The hiring of Kyle Dubas as Leafs assistant general manager represents a huge philosophical shift for a franchise that has been loath to embrace the concept of hockey analytics. Dubas, who at 28 years old is younger than eight players on Toronto’s roster, brings to the table a wealth of knowledge of advanced metrics, which he applied heavily during his three-year tenure as general manager of the Ontario Hockey League’s Sault Ste. Marie Greyhounds.
When Leafs president Brendan Shanahan was hired in April, he immediately foreshadowed his willingness and desire to venture into territory that – for his new club – was unfamiliar. “Generally speaking, I think that if there’s information out there for you and you choose to ignore it, then that’s a mistake by you,” Shanahan had said. “I think that certainly anytime there’s an opportunity to get more information, decide what’s good about it, how you can gain something from it, I’m all for that. I’m open to all of those things.”
Dubas’ presence in the front office means that terms like Corsi, Fenwick, puck possession, and zone entry will no longer be completely ignored. Could the application of non-traditional statistics have been used to prevent the team from its late season collapse on the way to an eighth consecutive non-lockout season out of the playoffs? It’s impossible to say. There is no set of magic formulae to completely quantify the dynamics of the sport. Dubas’ vast experience goes well beyond the number crunching. Eight years ago, the Sault Ste. Marie native became the youngest-ever agent certified by the NHL Players’ Association.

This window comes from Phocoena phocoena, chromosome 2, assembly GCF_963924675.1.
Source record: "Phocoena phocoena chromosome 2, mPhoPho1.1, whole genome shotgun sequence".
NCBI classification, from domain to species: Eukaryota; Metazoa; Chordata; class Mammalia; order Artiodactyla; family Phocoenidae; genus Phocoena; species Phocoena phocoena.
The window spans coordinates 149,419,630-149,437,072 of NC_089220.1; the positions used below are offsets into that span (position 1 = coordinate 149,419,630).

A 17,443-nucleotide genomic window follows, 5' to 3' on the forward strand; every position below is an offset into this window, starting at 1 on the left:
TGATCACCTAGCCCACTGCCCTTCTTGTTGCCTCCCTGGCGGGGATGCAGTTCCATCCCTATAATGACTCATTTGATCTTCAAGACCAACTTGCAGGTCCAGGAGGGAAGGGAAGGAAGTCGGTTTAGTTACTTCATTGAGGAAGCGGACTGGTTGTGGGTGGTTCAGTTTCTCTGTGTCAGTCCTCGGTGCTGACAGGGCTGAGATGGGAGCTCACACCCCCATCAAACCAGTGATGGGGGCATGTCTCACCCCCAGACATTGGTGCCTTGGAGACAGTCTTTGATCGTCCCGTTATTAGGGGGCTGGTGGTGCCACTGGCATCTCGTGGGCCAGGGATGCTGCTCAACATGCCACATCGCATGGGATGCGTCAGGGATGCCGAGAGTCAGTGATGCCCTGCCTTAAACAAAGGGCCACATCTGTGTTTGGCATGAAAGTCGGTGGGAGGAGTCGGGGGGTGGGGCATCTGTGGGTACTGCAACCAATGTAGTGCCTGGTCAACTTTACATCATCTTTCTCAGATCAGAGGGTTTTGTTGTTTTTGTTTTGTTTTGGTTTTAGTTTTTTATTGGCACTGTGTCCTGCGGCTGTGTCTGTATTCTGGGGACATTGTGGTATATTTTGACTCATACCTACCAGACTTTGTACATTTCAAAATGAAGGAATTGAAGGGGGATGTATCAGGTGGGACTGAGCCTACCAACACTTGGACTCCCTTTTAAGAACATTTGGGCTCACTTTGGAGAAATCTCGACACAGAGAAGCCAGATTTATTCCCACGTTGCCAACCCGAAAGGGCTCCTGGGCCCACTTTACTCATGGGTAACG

Yet the warning signs of a Leafs meltdown were present throughout the 2013-14 season. The team held firm to its belief that it could continue to secure a hold on a playoff spot despite being outshot and outperformed on an almost nightly basis. The disastrous end to the campaign precipitated the need for change.
There’s no guarantee that the mindset shift towards analytics will reverse the team’s fortunes, particularly not overnight. But credit Shanahan for at least taking the initiative to bring in a fresh face who will implement a tool that has already been embraced around the league.
Indeed there is much incentive to experiment. It’s not like the previous old-school mentality has garnered any recent success.
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For further reading on hockey analytics, refer to Rob Vollman’s Hockey Abstract, 2014 Edition.